“I tend to be a positive person, so I wouldn’t allow myself to stay down,” Lawlis continued. “I had to fight my negative thoughts. Fortunately, I was aware of what the Stephen Ministry does. I attend DFUMC regularly, so I was also aware of their many wonderful members who were Stephen Ministers.”
She contacted a friend who was a Stephen Minister, and asked for help.
“She connected me with another Stephen Minister who became my personal minister. At first, we met for lunch once a week. It was a very pleasant setting, and we were able to have enough privacy for me to feel comfortable opening up. The Stephen Minister is very well trained to ask just the right questions to get one to talk about their problem,” Lawlis said.
“My minister was very empathetic and concerned, but she did not intrude. She basically just let me talk and gave me the opportunity to work through things for myself.”
Lawlis said they eventually went to meeting every two weeks, then once a month. “She took her cues from me and encouraged me as I went through the healing process,” she added.
The mother admitted she’s not “totally healed” because her child remains estranged, but she’s coping better and was prompted to start a support group.
“I’m at peace with myself,” Lawlis said. “I’ve taken several positive steps in my healing process. One is to read extensively on the topic of estrangement to better understand the phenomenon.”
The other step was starting a discussion group on estrangement at the church.
“As I learned more about estrangement, I came to understand it is very common,” Lawlis said. “Most of us suffer in silence, but we could all cope better if we shared our stories. So now many of us do. Our group is called Living Loss and we’re open to the community.”
The group meets at 7 p.m. the first Tuesday of every month at the church, 2156 E. Liberty Lane, Ahwatukee. People are asked to use Entry B to attend the free session. Information: 480-460-1025 and email@example.com.
Kartchner said there wouldn’t have been a Stephen Minister at Desert Foothills United Methodist had it not been for church member Deb Browning, who’d been involved with the ministry while living in Colorado Springs.
However, launching it in Ahwatukee was a result of a personal tragedy.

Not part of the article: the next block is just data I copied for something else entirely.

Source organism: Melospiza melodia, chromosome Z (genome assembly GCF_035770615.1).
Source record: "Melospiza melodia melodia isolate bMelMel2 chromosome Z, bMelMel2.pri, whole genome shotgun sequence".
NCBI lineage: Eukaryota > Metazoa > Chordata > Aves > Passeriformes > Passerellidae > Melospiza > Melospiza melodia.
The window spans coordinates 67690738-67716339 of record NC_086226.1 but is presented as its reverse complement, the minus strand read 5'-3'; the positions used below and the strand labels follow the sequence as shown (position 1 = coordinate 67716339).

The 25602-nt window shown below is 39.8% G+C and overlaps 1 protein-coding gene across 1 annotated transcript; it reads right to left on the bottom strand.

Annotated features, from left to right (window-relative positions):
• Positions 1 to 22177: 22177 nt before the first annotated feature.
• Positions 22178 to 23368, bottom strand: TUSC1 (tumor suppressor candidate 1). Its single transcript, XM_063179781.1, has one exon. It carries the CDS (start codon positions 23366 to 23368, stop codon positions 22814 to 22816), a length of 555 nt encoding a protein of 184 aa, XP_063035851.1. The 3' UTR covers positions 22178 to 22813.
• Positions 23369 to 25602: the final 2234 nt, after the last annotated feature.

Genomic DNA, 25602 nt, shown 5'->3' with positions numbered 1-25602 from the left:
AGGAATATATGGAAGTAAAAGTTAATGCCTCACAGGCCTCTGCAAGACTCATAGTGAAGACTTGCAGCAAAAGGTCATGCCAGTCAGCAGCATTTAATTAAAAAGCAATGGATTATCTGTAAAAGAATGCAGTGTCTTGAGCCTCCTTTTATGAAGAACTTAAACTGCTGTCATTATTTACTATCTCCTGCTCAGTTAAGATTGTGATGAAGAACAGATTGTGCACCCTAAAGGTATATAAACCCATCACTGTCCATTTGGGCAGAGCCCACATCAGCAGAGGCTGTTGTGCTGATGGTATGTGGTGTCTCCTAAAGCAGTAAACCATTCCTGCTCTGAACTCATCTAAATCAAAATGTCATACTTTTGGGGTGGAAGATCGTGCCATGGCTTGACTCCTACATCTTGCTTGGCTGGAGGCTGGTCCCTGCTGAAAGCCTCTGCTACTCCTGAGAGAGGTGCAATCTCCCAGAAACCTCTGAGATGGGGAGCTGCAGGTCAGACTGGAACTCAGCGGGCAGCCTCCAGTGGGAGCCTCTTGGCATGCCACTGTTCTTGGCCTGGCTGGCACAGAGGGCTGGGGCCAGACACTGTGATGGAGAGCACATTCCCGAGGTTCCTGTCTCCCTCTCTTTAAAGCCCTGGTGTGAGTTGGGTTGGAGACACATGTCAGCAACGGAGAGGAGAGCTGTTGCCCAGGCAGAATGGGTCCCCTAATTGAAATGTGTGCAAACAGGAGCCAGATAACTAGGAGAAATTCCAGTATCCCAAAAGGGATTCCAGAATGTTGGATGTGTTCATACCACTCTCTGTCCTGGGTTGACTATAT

“In 2006 I received the phone call no parent wants, informing me my son had passed away,” Browning said. “It challenged my faith and ability to find meaning on a daily basis was beyond my capacity.
“We established a fund in his honor through Arizona Community Foundation which donates money to nonprofit organizations. That helped somewhat, but I still felt I needed to do something, to bring more kindness to hurting people, like myself,” added Browning, a Phoenix native who moved to Ahwatukee in 1995.
As a Stephen Minister in Colorado Springs, Browning recalled how she “saw firsthand how a supportive, non-judgmental Christian listener could make all the difference to someone who needed it.”
So, in 2009, Browning approached the pastor, the Rev. Dr. Jenny Smith, who suggested she speak with longtime member Betty Knoche, who had been a Stephen Leader at Central United Methodist Church prior to moving to Desert Foothills.
In 2009, the trained Stephen Leaders organized the inaugural Stephen Ministers training at their church.
Desert Foothills United Methodist Church, located at 2156 E. Liberty Lane, has three Stephen Leaders – Kartchner, Browning and Dave Gould.
Active Stephen Ministers are Larry Anderson, Paul Browning, Karen Colbourn, Jane Dodge, Deb Dusseau, Terry Gefriedes, Bev Jones and Gina VanderPloeg.
Although there are other churches in the East Valley offering the Stephen Ministry, Desert Foothills United Methodist, founded 26 years ago, is the only one in Ahwatukee, according to Stephen Ministries headquarters in St. Louis.
“For me, Stephen Ministry has been a calling. I know this is the work God wants me to do,” said Kartchner.
She encouraged anyone who felt they could benefit from the care of a Stephen Minister, and want to have a confidential conversation about that care, to phone her at 480-747-5463, the church at 480-460-1025, or send a confidential email to firstname.lastname@example.org.